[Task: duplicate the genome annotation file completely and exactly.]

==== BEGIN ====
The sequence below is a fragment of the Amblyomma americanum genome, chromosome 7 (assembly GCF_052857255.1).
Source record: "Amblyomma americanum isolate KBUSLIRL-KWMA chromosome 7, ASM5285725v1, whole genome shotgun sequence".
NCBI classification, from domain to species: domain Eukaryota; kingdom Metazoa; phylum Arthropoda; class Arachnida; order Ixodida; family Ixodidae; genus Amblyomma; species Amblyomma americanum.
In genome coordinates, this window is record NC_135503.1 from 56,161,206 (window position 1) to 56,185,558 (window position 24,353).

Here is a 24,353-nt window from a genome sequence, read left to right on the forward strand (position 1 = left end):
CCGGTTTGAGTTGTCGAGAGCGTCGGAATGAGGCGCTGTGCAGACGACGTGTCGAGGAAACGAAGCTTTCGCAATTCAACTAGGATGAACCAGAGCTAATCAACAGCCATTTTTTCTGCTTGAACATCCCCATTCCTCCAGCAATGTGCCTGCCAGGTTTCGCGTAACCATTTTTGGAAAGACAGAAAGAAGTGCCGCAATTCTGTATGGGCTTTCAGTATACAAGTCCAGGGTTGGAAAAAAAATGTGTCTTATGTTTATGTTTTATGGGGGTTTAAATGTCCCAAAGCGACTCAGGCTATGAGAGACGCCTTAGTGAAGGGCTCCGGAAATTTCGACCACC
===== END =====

The sequence below is a fragment of the Amblyomma americanum genome, chromosome 7 (assembly GCF_052857255.1).
Source record: "Amblyomma americanum isolate KBUSLIRL-KWMA chromosome 7, ASM5285725v1, whole genome shotgun sequence".
NCBI classification, from domain to species: domain Eukaryota; kingdom Metazoa; phylum Arthropoda; class Arachnida; order Ixodida; family Ixodidae; genus Amblyomma; species Amblyomma americanum.
In genome coordinates, this window is record NC_135503.1 from 56,161,206 (window position 1) to 56,185,558 (window position 24,353).

Here is a 24,353-nt window from a genome sequence, read left to right on the forward strand (position 1 = left end):
CCGGTTTGAGTTGTCGAGAGCGTCGGAATGAGGCGCTGTGCAGACGACGTGTCGAGGAAACGAAGCTTTCGCAATTCAACTAGGATGAACCAGAGCTAATCAACAGCCATTTTTTCTGCTTGAACATCCCCATTCCTCCAGCAATGTGCCTGCCAGGTTTCGCGTAACCATTTTTGGAAAGACAGAAAGAAGTGCCGCAATTCTGTATGGGCTTTCAGTATACAAGTCCAGGGTTGGAAAAAAAATGTGTCTTATGTTTATGTTTTATGGGGGTTTAAATGTCCCAAAGCGACTCAGGCTATGAGAGACGCCTTAGTGAAGGGCTCCGGAAATTTCGACCACC